more cheaply supplied to-day than
It is only after a man attains high
distinction that be wants tho humbler
portions of his life made known.
Few men are engaged in the
laudable enterprise of trying to convince
tho world of how little they
know about matters concerning
which they are supposed to know a
There is about human nature a
certain vanity which often makes us
apprehensive that our son will never
be quite bo wiso as bis father.
There are very few lines of business
that the average man does not
think he could conduct much better
than tbo men who are running them
if ho only had the chance.
Tho period at which a man -begins
to master his trade or profession is
when he first realizes that thero is
yet a great deal for him to learn.
Perhaps we have the greatest re
spect for the man who admits and
condomns his own faults to us, yet
condones our own.
It is not always that wo object to
a man riding his hobby, fearful that.
b.w .aMidine.!..., hut
!We are apprehensive lest his nag may
outstrip our own.
AMONG OUR EXCHANGES.
Sin. HEABONAHLE DOU11T. '
t 3. (Kuttawa Tale.) t,
Tho. Nashville Banner says
poor, old, blind and badly-abused
has to contend with the mawkish
and provortcd olstruotor of., tne Jaw
1, .. r,.na,in Tn.,i,f . U ,. .
a rule, a slender chance Vf asserting
herself. The so-called reasonable
..nnl.L.hlflhh M often mado elToctlve
lnnl.tntt5nr. U In lhft Tn?oritv
of cases an unreasonable doubt, which 1
is clothed in tho grab of sentimentality
and fallacy. '
BINOLK STANDARD ALWAYS WROSO.
Aoerau mnoiii. .dou.io. Dk. ffladetop ay the tax, there will at least
standard for tho moasnro of virtuo ini. ,...,'.,.,'-.(., , ...
both man and woman, but tho most
voicoful advocato of that sort of Procrustean
yarkstiak, after shutting tho
doors of tbo theaters against Madolino
Follard, will bo among tho first to batter
thorn down when Breckinridge appears
with his lectures. Without a
horcafter'Hadosaoconnts between man
and woman cannot bo equitably
no matter how eloquently Bob In-
gorsoll may argno to the contrary,
how is wis?
C.lncow Osteite. .
On last Snnday Mr. Hiram Boles
and wifo, of Fallon Timbor, left homo
on a visit, and on tbeir roturn found
their smokehouse door open, and a two-bushel
sack with somo beans and potatoes
in it.sorno corn and an old-fashioned
spinning wheel, gone. On going to
the stable they fonnd their eighteen-months-old
favorite calf apparently
half choked to death. They called in
tho assistaneo of Georgo Matthews,who
ran his arm down the calf's throat and
drew out tbo sack of beans
and potatoes, after wheh tho animal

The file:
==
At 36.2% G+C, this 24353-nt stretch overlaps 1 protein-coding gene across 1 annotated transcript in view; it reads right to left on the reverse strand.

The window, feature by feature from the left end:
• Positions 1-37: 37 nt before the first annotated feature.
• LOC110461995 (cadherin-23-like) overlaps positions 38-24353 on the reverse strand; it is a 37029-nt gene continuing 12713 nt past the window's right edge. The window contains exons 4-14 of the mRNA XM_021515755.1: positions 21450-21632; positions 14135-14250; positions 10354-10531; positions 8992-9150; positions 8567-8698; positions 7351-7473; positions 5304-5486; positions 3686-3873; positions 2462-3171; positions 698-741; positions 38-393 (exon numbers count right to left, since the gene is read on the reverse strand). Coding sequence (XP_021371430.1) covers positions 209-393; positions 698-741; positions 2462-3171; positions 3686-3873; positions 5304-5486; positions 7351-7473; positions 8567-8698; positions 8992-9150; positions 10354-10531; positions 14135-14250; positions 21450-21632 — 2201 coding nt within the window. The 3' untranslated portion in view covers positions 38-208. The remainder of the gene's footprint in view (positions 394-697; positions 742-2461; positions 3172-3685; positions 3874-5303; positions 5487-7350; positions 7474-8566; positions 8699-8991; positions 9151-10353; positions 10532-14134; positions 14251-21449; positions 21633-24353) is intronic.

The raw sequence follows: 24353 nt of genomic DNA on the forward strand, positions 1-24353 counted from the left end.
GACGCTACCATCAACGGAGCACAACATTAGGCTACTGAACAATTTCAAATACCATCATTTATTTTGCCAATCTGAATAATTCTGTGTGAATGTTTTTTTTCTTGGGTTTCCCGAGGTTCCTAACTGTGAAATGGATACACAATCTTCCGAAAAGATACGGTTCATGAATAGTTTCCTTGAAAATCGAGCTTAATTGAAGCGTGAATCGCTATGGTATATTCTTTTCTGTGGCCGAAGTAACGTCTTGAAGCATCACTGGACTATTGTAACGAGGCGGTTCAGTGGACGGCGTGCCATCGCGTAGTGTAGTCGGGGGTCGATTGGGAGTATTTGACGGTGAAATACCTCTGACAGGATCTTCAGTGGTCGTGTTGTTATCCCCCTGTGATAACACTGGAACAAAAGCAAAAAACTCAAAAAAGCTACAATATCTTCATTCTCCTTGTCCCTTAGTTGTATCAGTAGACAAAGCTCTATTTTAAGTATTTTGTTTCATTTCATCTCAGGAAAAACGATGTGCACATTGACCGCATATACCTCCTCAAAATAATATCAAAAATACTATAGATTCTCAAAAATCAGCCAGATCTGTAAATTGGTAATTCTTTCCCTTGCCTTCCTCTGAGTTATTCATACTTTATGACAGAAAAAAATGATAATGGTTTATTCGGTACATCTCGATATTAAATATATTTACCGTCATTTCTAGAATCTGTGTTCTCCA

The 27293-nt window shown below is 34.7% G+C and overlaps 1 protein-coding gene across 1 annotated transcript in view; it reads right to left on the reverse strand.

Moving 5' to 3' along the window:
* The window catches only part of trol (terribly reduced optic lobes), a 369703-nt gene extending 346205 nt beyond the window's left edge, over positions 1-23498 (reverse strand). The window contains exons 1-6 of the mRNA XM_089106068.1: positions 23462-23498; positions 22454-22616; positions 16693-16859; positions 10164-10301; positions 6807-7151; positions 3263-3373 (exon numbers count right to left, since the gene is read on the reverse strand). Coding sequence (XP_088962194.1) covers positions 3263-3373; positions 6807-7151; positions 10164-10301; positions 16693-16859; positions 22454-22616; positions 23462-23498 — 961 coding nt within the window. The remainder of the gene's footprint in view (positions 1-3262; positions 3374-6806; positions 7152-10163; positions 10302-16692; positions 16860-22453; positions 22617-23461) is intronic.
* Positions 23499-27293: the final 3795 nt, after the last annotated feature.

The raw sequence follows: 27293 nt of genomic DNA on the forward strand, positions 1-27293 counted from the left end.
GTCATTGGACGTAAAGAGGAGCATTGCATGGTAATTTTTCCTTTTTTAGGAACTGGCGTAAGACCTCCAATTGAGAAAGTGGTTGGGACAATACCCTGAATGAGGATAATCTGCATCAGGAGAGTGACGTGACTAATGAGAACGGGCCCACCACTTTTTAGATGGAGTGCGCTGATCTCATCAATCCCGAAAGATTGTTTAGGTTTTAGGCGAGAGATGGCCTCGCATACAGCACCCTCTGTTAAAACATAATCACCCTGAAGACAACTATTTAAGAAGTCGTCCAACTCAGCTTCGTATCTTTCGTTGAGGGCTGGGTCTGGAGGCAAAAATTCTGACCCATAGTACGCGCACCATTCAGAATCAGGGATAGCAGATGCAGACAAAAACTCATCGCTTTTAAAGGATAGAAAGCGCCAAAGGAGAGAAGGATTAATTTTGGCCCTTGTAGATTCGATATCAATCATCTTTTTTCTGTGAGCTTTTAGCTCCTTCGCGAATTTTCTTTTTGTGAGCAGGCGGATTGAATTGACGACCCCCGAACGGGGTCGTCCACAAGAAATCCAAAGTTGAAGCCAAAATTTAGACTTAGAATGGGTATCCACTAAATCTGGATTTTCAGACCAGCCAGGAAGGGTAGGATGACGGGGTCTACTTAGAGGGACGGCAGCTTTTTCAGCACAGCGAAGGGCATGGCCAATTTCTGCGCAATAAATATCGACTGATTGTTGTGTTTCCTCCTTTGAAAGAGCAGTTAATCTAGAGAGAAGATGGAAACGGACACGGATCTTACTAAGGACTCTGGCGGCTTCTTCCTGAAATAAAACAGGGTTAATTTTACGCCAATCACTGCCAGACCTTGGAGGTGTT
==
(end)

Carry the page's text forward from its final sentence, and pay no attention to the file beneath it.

soon recovered. Tho corn and the
spinning wneel navo not yet been
A CAJtrAION LIE CLINCHED.
The report that Judge GnlTy, tbe
new. Court of Appeals solon, called the
Willard Hotel elevator-boy to his as
sistance in blowing ont tbo electric
light, is promptly brandod as a oam
paign falsehood by that eminent jurist
Jndge Gnffy nails this misorable
Ccation to tbo masthead of his righte
ous scorn and indignation by tbe furth
er statement that ho has, at his home
in the wilds of Bntler county, frequently
read descriptions of elcctrio lights,
and was well aware that they conld not
bo blowed out. In this discussion our
sympathies are altogether with Judge
Guffy; moreover, we bavo the authority
of such high gentlemen as Judgo Wiley
Macey and Julius Carlo God rest his
soul for the assertion that even a good
man can occasionally becomo inextricably
entangled in a gas jet
BOTH 1'ABTIES AFKAID OF IT.
Tho Democratio party during tho recent,
session of Congress managed to
get tho tariff question to a point along
the road of progress wbcro it will be
likely to stick for many years to eome.
Each party will for some timo be afraid
to do much tinkering with tbe measure.
Two years ago the Republicans were
defeated for increasing the tariff, while
last month tbo Democrats wero in turn
defeated for reducing it. Perhaps a
happy medium has been reached; if so,
let us be thankful. Tbo Republicans
dare not when they get in power increase
the dnty on tho necessaries of
lifo, while tbe Democrats daro not undertake
any further to legislate in favor
of free trade. The tariff question is
loaded at both ends and is liable to
destroy any and all who touch it. One
good thing, however, tho Democrats
aro tho ones who put the ball in tbe